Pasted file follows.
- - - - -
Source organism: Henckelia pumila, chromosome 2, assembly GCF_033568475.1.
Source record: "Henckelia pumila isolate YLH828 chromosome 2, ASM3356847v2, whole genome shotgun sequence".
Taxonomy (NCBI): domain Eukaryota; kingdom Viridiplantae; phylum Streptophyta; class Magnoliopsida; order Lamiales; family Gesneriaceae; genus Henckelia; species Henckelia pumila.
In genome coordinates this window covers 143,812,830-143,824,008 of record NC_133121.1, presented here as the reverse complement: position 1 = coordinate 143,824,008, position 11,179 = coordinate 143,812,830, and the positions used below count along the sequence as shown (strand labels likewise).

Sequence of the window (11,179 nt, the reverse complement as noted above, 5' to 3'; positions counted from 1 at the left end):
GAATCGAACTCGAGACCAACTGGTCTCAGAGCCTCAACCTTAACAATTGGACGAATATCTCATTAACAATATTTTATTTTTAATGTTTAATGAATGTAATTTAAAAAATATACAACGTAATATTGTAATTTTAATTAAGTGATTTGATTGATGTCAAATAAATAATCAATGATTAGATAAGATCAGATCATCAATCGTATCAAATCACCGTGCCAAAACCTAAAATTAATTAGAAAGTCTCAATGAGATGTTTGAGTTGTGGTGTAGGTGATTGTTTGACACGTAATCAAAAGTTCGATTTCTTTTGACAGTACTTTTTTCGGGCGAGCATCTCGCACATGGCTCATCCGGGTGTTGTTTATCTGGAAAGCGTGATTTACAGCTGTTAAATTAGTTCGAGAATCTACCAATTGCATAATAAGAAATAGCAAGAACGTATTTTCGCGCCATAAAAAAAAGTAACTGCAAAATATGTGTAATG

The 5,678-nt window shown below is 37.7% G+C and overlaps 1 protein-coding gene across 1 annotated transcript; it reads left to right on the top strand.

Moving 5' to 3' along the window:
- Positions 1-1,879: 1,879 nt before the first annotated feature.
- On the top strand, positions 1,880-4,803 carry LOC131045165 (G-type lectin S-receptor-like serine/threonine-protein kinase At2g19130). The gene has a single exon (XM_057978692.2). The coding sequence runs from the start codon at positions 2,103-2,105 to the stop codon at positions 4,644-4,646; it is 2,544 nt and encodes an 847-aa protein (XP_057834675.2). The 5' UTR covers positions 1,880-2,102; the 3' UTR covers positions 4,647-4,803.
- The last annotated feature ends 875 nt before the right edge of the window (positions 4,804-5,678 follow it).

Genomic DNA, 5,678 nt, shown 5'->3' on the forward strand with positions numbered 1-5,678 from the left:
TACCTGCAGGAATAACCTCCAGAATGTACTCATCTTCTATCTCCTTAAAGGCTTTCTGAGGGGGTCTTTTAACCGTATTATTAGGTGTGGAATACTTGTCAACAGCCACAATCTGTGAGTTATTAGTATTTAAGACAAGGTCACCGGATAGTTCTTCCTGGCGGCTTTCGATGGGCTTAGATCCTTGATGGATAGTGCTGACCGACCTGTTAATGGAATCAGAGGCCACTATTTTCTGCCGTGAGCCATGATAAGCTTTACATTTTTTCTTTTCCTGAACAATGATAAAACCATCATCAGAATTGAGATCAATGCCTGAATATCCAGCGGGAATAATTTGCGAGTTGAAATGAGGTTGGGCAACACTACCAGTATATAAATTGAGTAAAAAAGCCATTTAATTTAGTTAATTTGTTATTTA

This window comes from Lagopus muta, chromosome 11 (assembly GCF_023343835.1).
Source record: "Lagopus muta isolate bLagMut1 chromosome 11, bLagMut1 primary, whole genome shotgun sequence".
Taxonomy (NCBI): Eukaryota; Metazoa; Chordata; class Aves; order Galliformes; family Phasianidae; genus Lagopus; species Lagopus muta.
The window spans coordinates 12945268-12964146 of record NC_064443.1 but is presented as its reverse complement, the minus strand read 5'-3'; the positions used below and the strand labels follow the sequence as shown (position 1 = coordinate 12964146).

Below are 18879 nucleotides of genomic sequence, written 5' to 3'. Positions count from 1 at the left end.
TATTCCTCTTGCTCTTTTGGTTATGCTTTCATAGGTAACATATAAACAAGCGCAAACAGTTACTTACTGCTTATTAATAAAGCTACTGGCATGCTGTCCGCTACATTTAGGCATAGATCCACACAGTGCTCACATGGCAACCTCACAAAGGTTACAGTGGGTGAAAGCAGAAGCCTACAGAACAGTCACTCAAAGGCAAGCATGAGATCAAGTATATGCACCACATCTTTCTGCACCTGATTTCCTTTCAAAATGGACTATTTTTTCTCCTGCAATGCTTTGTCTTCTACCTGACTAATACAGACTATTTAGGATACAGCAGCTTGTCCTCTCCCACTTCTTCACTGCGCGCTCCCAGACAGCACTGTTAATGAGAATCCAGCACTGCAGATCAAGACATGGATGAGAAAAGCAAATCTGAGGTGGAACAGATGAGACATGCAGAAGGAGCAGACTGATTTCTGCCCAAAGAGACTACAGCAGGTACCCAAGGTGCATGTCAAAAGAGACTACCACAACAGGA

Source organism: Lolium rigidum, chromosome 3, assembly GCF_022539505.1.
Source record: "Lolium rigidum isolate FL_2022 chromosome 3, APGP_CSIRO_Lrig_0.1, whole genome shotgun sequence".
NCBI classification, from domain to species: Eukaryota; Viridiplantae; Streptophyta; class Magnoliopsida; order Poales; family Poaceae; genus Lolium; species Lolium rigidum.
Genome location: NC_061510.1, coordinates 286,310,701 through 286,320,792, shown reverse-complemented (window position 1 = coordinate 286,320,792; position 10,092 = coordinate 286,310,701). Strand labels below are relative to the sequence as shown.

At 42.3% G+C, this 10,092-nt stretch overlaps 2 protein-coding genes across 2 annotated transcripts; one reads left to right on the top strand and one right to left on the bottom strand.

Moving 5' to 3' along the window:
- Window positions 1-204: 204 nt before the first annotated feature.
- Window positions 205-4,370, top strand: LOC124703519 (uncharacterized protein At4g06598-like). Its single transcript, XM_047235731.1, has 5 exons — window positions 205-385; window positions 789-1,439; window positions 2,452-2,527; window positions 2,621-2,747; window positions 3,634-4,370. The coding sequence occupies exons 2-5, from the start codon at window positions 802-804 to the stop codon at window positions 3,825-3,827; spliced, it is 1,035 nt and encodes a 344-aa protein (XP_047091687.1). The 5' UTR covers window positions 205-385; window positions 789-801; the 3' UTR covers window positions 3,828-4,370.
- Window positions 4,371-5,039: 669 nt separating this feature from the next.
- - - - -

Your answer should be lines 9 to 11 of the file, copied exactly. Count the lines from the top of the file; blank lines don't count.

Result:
- Positions 1-1,879: 1,879 nt before the first annotated feature.
- On the top strand, positions 1,880-4,803 carry LOC131045165 (G-type lectin S-receptor-like serine/threonine-protein kinase At2g19130). The gene has a single exon (XM_057978692.2). The coding sequence runs from the start codon at positions 2,103-2,105 to the stop codon at positions 4,644-4,646; it is 2,544 nt and encodes an 847-aa protein (XP_057834675.2). The 5' UTR covers positions 1,880-2,102; the 3' UTR covers positions 4,647-4,803.
- The last annotated feature ends 875 nt before the right edge of the window (positions 4,804-5,678 follow it).